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En - Already Gone

I was struck the other day by how often I had seen the word “intense” used to praise music while browsing recent reviews. Perhaps it was just the particular reviews I happened to sample. Perhaps it was an appropriate celebration of the passion invested in those recordings. Or perhaps it was a reflection of the ongoing quest for the next, even-more-vivid experience in a media-weary culture. Whichever it was, there certainly seems to be no shortage of music designed to fill the horizon and the frequency range without remnant, built to hook the ear within seconds and keep it wriggling helplessly until exhaustion sets in.

Tiring of the fray, I find myself at the moment more inclined to celebrate releases that make me smile with quiet surprises. I rejoice when gently touched by music that is not going for the arresting, big-screen effect, but is instead chasing small moments of beauty wrested from the noise. Already Gone, the sophomore release by Google-proof band En, is such an album. Released on Students of Decay, it is the latest of a series of small wonders distributed by Experimedia. Stream it here as you read on.

En’s debut album, The Absent Coast, used a variety of instruments and tones, but the overall emphasis was squarely on densely layered drones. Already Gone keeps the tonal richness but works with a broader palette of ideas. Anyone expecting nothing but dronescapes will be caught unawares by the opening track, Lodi, which within its brief two-minute-plus duration morphs from cascading off-kilter plucked notes above a simple, emergent bass pattern to a gentle buzz and more tunefully chiming processed guitar notes. “The Sea Saw Swell,” a little longer and more centered, picks up on the chiming tone that closes “Lodi,” opening with dreamy, sparkling sounds. These soon turn woozy, however, and a gently strummed guitar and that somnolent bass take over. By now a pattern is established of gentle comings and goings, an overall tone with instruments arriving and departing to add details and colors, each carrying its unassuming part of the tale. We’re headed somewhere, but the pace is unhurried and the destination unclear.

The next two tracks are quite similar in design: drifting, warm drones, now soft, now grainy, with a faint scratching of percussion and bowed strings, a fragile tracery of dissonance over a gently enveloping bed of sound. Both tracks are pleasant rather than exceptional, but they provide further steps on the journey. The observant listener will have noticed that a kind of ascent is taking place; each track is longer and more focused than the last, as if the ear is gradually being trained, drawn from the disturbed, dislocated fluttering of the album’s opening sounds into a more resonant center. It is hard to avoid the sense that the first four tracks are quietly building towards and preparing the way for the 20-minute closer, “Elysia,” and it’s in Elysia that we really arrive at delight.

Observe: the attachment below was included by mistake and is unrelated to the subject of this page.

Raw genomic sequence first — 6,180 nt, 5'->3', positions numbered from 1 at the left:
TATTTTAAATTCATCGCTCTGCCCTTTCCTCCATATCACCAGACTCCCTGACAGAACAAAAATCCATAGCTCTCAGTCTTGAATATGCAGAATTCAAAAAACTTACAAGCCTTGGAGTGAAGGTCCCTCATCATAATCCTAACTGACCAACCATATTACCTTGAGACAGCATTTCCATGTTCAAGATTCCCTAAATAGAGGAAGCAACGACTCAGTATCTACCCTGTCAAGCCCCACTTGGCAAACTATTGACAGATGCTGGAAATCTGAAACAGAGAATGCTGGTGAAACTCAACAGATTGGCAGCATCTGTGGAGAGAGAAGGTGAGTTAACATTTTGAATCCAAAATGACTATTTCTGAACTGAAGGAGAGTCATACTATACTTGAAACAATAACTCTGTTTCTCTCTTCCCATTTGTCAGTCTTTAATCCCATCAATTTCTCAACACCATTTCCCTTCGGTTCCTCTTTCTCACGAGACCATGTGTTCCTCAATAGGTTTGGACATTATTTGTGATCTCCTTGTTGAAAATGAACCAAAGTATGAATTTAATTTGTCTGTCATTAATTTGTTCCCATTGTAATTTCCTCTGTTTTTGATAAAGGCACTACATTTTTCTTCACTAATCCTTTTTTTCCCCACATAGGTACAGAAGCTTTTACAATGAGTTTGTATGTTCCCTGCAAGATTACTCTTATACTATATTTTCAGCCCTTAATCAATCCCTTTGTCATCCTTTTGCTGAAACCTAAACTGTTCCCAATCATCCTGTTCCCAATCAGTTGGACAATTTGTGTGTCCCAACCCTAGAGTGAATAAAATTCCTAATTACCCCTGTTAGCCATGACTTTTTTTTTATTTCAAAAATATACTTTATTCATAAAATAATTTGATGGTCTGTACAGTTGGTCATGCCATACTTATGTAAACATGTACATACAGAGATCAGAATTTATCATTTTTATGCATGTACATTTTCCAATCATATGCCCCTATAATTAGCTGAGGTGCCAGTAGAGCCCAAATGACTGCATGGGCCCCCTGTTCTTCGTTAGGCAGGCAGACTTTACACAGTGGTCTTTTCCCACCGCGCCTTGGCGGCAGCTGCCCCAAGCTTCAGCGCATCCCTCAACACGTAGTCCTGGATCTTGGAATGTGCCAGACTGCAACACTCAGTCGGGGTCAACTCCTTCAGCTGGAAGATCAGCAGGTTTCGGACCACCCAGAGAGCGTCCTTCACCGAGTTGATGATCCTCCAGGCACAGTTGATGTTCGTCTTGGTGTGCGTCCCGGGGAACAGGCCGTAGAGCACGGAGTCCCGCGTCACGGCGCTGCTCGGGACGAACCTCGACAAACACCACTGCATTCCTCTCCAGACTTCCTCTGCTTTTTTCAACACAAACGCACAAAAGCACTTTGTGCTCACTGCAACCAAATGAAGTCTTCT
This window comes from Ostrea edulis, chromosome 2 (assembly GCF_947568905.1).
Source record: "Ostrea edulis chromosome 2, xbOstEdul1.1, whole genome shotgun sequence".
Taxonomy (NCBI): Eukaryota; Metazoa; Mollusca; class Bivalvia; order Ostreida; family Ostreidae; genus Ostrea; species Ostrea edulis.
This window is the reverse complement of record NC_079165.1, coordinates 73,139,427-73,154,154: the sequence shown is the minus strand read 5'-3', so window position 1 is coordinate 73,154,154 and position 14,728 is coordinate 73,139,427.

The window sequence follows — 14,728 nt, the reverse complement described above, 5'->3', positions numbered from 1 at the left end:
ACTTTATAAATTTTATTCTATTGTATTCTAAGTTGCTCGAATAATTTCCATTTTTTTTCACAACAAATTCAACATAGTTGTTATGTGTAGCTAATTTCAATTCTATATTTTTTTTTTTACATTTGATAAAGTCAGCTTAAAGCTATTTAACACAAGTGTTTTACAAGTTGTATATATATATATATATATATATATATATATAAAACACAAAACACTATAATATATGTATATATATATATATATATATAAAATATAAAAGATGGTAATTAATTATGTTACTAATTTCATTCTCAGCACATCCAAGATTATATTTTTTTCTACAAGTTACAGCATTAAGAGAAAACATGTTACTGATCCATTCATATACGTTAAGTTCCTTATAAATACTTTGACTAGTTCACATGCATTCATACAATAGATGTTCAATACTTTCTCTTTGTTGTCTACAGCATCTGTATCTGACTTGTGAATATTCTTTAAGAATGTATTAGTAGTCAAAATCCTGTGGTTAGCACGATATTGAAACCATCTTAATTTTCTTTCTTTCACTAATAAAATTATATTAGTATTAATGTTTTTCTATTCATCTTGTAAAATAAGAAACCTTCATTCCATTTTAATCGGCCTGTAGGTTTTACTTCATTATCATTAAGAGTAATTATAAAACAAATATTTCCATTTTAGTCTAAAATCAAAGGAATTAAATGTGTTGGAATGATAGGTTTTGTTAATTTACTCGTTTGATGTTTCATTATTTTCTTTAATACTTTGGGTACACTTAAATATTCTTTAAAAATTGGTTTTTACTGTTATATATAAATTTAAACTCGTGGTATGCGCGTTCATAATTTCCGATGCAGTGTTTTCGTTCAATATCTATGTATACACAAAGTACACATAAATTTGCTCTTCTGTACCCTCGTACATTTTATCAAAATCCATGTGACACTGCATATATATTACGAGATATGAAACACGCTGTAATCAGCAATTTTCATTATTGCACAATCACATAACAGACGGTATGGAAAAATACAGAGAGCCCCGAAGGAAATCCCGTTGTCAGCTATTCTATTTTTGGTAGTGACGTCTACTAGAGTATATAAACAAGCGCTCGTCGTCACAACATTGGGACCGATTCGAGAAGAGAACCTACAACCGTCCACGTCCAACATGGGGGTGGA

Elysium was the isle of the blessed in Greek mythology, originally the place where a select group of honored mortals got to engage in an afterlife of gardening, athletics and music amid cool breezes and free from tears. The notion of heaven as an island where a few of the elite get to play golf in an endless summer evening may not be particularly mature theology, but the yearning for a place where the world stops demanding and instead caresses has always retained a legitimate allure. En’s version of Elysia opens with gentle birdsong, soon joined by a repeating, subtly varying sequence of softly descending chimes, a simple combination that evokes peace, space, and motion. The track lingers here, but after a couple of minutes this turns out to have been the start of a languid panorama that draws upon sounds we have heard earlier in the album. Skittering flurries of strings flutter by, chased by soft, breathy drones that are in turn punctuated with gently dissonant details and choral overtones. We drift here for a while before a layer of grainier noise gradually encroaches, like clouds across the sun, eventually reaching a modest crescendo that subsumes all else. As it subsides, we return to descending, chiming tones, swifter and less regular now, like a pattering of raindrops in the aftermath of a storm, glistering in the sun. The track is a dream-like pastoral idyll, resting on patient motion and quiet melody. Its length is the only respect in which it is super-sized; its shifting movements are ultimately all gentle. It feels almost like a reward for slowing down and learning the sound-world of the preceding tracks. It won’t bowl you over, but it might just bring you a modest serving of sonic refreshment, a quiet surprise.

Find Already Gone in the format of your choice and at prices that won’t break the bank at Experimedia.


David Smith currently lives in the Midwestern United States, where he teaches, writes, and enjoys a very wide range of music, with regard to which he claims no expertise whatsoever beyond that of a dedicated and appreciative listener.
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